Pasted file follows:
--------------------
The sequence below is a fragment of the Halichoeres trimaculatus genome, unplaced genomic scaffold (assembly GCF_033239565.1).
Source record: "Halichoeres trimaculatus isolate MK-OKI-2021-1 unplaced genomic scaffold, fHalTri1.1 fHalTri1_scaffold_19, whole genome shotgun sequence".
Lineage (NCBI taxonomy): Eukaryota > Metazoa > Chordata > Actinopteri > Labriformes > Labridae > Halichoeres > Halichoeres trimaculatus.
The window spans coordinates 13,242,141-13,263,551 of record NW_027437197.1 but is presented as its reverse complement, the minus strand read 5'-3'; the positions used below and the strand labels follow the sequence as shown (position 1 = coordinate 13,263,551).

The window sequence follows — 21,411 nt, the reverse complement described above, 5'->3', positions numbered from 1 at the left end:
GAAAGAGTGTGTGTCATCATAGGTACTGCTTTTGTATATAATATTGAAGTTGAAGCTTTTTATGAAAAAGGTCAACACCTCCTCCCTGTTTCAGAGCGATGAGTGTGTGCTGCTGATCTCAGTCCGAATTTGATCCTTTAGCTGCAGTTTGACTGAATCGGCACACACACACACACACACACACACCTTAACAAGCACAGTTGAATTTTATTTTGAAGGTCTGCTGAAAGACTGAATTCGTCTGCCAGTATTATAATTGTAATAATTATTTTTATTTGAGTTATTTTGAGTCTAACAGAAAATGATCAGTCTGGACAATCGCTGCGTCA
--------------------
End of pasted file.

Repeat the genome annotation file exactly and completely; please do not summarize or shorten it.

The sequence below is a fragment of the Halichoeres trimaculatus genome, unplaced genomic scaffold (assembly GCF_033239565.1).
Source record: "Halichoeres trimaculatus isolate MK-OKI-2021-1 unplaced genomic scaffold, fHalTri1.1 fHalTri1_scaffold_19, whole genome shotgun sequence".
Lineage (NCBI taxonomy): Eukaryota > Metazoa > Chordata > Actinopteri > Labriformes > Labridae > Halichoeres > Halichoeres trimaculatus.
The window spans coordinates 13,242,141-13,263,551 of record NW_027437197.1 but is presented as its reverse complement, the minus strand read 5'-3'; the positions used below and the strand labels follow the sequence as shown (position 1 = coordinate 13,263,551).

The window sequence follows — 21,411 nt, the reverse complement described above, 5'->3', positions numbered from 1 at the left end:
GAAAGAGTGTGTGTCATCATAGGTACTGCTTTTGTATATAATATTGAAGTTGAAGCTTTTTATGAAAAAGGTCAACACCTCCTCCCTGTTTCAGAGCGATGAGTGTGTGCTGCTGATCTCAGTCCGAATTTGATCCTTTAGCTGCAGTTTGACTGAATCGGCACACACACACACACACACACACACCTTAACAAGCACAGTTGAATTTTATTTTGAAGGTCTGCTGAAAGACTGAATTCGTCTGCCAGTATTATAATTGTAATAATTATTTTTATTTGAGTTATTTTGAGTCTAACAGAAAATGATCAGTCTGGACAATCGCTGCGTCA